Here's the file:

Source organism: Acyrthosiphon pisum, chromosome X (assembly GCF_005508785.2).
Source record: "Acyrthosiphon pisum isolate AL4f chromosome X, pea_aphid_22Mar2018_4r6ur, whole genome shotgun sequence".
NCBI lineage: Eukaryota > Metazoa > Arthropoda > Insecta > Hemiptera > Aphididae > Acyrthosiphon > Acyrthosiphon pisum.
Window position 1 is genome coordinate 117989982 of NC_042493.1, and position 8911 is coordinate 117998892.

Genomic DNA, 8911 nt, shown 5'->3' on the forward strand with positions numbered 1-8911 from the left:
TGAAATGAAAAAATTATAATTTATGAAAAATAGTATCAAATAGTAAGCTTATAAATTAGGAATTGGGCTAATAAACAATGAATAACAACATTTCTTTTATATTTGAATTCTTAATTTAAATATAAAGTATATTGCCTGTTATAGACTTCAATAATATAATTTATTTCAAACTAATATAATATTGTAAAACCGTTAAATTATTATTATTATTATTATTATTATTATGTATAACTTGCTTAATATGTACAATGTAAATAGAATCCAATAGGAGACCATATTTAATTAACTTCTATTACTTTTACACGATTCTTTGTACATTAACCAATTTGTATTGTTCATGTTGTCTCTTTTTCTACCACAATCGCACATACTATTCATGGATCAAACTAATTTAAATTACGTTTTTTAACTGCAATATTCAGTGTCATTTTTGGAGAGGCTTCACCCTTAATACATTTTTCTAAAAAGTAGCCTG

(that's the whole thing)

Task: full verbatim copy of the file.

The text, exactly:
Source organism: Acyrthosiphon pisum, chromosome X (assembly GCF_005508785.2).
Source record: "Acyrthosiphon pisum isolate AL4f chromosome X, pea_aphid_22Mar2018_4r6ur, whole genome shotgun sequence".
NCBI lineage: Eukaryota > Metazoa > Arthropoda > Insecta > Hemiptera > Aphididae > Acyrthosiphon > Acyrthosiphon pisum.
Window position 1 is genome coordinate 117989982 of NC_042493.1, and position 8911 is coordinate 117998892.

Genomic DNA, 8911 nt, shown 5'->3' on the forward strand with positions numbered 1-8911 from the left:
TGAAATGAAAAAATTATAATTTATGAAAAATAGTATCAAATAGTAAGCTTATAAATTAGGAATTGGGCTAATAAACAATGAATAACAACATTTCTTTTATATTTGAATTCTTAATTTAAATATAAAGTATATTGCCTGTTATAGACTTCAATAATATAATTTATTTCAAACTAATATAATATTGTAAAACCGTTAAATTATTATTATTATTATTATTATTATTATGTATAACTTGCTTAATATGTACAATGTAAATAGAATCCAATAGGAGACCATATTTAATTAACTTCTATTACTTTTACACGATTCTTTGTACATTAACCAATTTGTATTGTTCATGTTGTCTCTTTTTCTACCACAATCGCACATACTATTCATGGATCAAACTAATTTAAATTACGTTTTTTAACTGCAATATTCAGTGTCATTTTTGGAGAGGCTTCACCCTTAATACATTTTTCTAAAAAGTAGCCTG